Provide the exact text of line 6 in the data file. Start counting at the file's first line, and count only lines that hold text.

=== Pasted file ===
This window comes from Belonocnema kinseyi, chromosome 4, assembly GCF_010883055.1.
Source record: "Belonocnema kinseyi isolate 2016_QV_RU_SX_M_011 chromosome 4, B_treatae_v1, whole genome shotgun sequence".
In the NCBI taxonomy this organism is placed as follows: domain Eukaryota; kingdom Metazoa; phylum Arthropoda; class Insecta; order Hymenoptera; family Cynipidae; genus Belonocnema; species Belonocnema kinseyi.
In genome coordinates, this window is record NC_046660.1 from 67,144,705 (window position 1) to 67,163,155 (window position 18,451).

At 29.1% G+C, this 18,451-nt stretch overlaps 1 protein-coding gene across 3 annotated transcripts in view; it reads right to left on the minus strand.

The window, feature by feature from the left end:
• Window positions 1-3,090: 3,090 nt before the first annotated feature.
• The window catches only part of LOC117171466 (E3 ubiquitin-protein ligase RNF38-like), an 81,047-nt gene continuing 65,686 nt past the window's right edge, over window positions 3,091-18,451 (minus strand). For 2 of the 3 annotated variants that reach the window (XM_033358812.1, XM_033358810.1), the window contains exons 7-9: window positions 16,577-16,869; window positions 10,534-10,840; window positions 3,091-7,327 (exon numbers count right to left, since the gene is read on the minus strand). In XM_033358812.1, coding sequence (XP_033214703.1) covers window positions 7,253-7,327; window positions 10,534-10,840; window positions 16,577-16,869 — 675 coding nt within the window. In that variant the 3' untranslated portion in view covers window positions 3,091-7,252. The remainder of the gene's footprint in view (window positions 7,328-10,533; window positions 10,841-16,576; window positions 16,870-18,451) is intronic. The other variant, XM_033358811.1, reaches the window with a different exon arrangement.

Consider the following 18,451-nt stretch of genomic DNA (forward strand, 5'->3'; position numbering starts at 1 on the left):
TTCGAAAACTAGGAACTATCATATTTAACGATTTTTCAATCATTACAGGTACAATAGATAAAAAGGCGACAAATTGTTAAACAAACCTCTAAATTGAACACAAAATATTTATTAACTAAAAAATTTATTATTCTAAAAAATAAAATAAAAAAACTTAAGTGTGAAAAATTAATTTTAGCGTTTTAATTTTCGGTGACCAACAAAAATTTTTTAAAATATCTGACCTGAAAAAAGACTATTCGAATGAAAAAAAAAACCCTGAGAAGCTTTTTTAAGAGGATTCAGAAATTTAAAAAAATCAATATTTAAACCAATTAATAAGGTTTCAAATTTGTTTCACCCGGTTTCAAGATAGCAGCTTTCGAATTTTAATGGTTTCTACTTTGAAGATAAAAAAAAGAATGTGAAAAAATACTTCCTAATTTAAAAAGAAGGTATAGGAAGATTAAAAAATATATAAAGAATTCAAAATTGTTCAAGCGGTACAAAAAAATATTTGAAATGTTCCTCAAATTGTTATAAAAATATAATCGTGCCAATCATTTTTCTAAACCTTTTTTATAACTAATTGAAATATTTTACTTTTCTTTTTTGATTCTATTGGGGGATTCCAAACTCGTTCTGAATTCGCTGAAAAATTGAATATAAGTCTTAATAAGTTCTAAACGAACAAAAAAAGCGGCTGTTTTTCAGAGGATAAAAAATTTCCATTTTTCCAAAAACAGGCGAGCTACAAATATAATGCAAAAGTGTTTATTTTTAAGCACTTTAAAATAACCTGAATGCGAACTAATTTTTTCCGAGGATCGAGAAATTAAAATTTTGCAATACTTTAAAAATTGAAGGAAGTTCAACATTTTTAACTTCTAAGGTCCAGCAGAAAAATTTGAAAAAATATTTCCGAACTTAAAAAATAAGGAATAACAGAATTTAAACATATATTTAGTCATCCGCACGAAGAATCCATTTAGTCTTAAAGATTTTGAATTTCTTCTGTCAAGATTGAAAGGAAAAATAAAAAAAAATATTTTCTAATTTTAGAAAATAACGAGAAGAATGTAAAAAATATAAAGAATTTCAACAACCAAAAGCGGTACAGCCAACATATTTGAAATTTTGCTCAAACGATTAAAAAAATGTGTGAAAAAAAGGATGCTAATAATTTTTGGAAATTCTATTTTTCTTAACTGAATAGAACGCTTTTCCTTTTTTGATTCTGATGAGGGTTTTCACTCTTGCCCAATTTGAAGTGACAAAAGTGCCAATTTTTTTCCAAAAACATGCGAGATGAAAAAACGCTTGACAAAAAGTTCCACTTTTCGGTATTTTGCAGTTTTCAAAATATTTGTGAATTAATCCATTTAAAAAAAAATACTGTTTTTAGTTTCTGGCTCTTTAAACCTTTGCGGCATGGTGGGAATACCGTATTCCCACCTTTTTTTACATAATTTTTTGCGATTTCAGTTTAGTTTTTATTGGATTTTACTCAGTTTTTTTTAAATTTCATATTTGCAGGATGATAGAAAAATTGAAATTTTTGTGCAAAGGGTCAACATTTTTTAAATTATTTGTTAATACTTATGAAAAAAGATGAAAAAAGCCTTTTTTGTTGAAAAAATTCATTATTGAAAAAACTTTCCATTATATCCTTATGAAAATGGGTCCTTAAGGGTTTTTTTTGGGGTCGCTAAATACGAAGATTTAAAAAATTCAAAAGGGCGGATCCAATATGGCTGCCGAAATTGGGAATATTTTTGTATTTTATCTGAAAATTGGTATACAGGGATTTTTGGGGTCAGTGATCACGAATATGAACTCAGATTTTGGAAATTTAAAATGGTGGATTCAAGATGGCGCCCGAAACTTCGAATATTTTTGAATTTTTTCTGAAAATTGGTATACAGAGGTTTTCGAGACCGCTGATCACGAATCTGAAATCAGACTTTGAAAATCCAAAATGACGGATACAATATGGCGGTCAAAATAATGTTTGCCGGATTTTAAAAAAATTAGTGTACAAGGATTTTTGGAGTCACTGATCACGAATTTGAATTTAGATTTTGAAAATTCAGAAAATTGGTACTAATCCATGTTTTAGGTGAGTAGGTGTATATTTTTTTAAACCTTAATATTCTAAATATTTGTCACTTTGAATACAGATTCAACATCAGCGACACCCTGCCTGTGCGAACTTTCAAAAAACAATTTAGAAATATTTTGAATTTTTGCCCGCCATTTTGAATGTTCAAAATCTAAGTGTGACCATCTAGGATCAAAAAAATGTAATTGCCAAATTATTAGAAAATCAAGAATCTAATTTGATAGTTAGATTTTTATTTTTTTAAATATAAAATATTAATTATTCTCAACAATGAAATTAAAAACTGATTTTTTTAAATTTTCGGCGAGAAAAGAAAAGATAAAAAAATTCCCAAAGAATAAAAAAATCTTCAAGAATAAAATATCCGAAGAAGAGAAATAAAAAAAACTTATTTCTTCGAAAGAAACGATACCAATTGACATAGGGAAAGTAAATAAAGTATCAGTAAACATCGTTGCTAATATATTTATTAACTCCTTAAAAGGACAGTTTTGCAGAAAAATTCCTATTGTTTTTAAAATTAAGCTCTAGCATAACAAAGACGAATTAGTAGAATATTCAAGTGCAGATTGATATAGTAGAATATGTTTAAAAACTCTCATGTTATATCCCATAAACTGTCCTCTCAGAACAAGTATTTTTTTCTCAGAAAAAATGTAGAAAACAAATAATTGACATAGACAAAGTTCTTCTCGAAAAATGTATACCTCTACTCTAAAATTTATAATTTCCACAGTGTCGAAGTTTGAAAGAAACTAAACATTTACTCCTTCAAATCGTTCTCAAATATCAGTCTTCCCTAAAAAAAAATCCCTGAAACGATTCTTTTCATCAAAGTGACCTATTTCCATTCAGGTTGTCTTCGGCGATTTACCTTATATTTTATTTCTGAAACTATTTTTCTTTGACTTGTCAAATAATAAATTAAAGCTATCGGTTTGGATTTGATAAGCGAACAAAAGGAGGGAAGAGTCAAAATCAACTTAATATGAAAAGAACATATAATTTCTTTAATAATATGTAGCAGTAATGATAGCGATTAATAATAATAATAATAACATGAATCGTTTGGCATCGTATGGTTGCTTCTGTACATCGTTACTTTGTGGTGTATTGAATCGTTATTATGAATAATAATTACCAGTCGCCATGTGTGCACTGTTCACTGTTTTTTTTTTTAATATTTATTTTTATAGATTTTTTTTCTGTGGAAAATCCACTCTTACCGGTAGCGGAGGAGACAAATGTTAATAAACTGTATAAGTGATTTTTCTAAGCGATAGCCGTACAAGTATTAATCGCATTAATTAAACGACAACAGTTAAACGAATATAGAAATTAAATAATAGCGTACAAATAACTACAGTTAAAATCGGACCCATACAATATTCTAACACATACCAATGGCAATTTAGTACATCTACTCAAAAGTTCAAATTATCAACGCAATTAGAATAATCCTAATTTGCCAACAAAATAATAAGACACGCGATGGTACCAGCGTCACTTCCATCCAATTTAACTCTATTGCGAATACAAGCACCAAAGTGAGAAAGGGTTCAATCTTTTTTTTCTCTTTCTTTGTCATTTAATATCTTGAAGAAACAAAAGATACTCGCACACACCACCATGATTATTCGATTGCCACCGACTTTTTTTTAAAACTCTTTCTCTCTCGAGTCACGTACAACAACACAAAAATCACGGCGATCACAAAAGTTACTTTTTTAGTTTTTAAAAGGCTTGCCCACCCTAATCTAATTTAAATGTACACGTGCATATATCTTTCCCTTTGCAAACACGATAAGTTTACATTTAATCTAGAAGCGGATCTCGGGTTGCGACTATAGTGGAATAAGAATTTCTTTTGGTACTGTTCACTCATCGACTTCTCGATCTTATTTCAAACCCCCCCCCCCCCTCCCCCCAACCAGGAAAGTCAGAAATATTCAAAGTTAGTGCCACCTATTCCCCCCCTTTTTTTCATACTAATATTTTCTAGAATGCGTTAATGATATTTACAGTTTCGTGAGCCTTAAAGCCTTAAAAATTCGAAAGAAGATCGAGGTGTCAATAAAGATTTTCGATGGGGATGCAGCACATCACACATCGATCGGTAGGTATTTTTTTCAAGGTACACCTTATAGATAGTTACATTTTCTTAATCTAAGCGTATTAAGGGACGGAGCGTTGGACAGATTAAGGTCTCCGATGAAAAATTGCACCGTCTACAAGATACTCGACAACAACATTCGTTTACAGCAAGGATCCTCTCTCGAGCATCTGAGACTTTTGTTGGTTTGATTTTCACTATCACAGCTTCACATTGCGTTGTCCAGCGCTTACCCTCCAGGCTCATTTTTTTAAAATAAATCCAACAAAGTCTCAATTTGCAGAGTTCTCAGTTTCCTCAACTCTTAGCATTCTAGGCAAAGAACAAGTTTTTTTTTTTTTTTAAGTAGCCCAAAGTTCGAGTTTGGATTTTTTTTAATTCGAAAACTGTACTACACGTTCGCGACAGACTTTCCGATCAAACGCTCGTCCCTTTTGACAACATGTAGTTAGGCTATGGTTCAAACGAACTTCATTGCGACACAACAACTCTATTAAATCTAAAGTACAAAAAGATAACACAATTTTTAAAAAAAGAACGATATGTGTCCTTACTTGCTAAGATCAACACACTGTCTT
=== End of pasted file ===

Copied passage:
The window, feature by feature from the left end: